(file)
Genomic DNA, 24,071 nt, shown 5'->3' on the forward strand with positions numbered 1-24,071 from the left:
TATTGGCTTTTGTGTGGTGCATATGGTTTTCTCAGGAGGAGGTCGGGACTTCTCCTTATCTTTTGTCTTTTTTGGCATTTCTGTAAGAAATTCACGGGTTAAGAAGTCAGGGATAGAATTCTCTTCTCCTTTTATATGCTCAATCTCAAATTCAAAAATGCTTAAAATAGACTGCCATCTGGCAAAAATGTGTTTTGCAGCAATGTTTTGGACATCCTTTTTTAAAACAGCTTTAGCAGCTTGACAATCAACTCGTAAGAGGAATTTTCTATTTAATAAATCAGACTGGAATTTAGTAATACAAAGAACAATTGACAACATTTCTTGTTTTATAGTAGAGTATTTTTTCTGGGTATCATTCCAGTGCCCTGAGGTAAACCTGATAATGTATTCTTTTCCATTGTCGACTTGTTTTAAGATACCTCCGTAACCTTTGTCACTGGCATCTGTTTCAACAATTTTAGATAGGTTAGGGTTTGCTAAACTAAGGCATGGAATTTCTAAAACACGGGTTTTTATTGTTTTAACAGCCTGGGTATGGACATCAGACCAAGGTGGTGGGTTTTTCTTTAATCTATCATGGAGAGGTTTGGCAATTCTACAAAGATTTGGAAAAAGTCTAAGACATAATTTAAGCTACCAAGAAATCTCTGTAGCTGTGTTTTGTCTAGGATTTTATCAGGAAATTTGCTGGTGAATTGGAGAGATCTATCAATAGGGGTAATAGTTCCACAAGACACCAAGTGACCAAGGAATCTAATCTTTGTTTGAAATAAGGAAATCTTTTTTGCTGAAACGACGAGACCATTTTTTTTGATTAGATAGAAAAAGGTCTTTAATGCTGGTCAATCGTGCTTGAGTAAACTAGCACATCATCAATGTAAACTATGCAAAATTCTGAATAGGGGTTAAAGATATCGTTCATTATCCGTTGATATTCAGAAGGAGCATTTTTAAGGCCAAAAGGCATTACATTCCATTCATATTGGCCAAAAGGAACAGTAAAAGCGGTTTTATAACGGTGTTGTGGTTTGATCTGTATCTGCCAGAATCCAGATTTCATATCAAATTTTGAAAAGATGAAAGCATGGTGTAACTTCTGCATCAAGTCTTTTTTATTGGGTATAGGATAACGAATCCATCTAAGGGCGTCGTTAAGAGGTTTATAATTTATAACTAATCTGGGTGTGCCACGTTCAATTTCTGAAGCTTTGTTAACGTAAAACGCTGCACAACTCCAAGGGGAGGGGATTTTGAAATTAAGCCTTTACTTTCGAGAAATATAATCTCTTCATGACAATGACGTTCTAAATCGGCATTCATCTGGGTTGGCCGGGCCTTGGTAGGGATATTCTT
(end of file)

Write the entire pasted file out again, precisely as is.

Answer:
Genomic DNA, 24,071 nt, shown 5'->3' on the forward strand with positions numbered 1-24,071 from the left:
TATTGGCTTTTGTGTGGTGCATATGGTTTTCTCAGGAGGAGGTCGGGACTTCTCCTTATCTTTTGTCTTTTTTGGCATTTCTGTAAGAAATTCACGGGTTAAGAAGTCAGGGATAGAATTCTCTTCTCCTTTTATATGCTCAATCTCAAATTCAAAAATGCTTAAAATAGACTGCCATCTGGCAAAAATGTGTTTTGCAGCAATGTTTTGGACATCCTTTTTTAAAACAGCTTTAGCAGCTTGACAATCAACTCGTAAGAGGAATTTTCTATTTAATAAATCAGACTGGAATTTAGTAATACAAAGAACAATTGACAACATTTCTTGTTTTATAGTAGAGTATTTTTTCTGGGTATCATTCCAGTGCCCTGAGGTAAACCTGATAATGTATTCTTTTCCATTGTCGACTTGTTTTAAGATACCTCCGTAACCTTTGTCACTGGCATCTGTTTCAACAATTTTAGATAGGTTAGGGTTTGCTAAACTAAGGCATGGAATTTCTAAAACACGGGTTTTTATTGTTTTAACAGCCTGGGTATGGACATCAGACCAAGGTGGTGGGTTTTTCTTTAATCTATCATGGAGAGGTTTGGCAATTCTACAAAGATTTGGAAAAAGTCTAAGACATAATTTAAGCTACCAAGAAATCTCTGTAGCTGTGTTTTGTCTAGGATTTTATCAGGAAATTTGCTGGTGAATTGGAGAGATCTATCAATAGGGGTAATAGTTCCACAAGACACCAAGTGACCAAGGAATCTAATCTTTGTTTGAAATAAGGAAATCTTTTTTGCTGAAACGACGAGACCATTTTTTTTGATTAGATAGAAAAAGGTCTTTAATGCTGGTCAATCGTGCTTGAGTAAACTAGCACATCATCAATGTAAACTATGCAAAATTCTGAATAGGGGTTAAAGATATCGTTCATTATCCGTTGATATTCAGAAGGAGCATTTTTAAGGCCAAAAGGCATTACATTCCATTCATATTGGCCAAAAGGAACAGTAAAAGCGGTTTTATAACGGTGTTGTGGTTTGATCTGTATCTGCCAGAATCCAGATTTCATATCAAATTTTGAAAAGATGAAAGCATGGTGTAACTTCTGCATCAAGTCTTTTTTATTGGGTATAGGATAACGAATCCATCTAAGGGCGTCGTTAAGAGGTTTATAATTTATAACTAATCTGGGTGTGCCACGTTCAATTTCTGAAGCTTTGTTAACGTAAAACGCTGCACAACTCCAAGGGGAGGGGATTTTGAAATTAAGCCTTTACTTTCGAGAAATATAATCTCTTCATGACAATGACGTTCTAAATCGGCATTCATCTGGGTTGGCCGGGCCTTGGTAGGGATATTCTT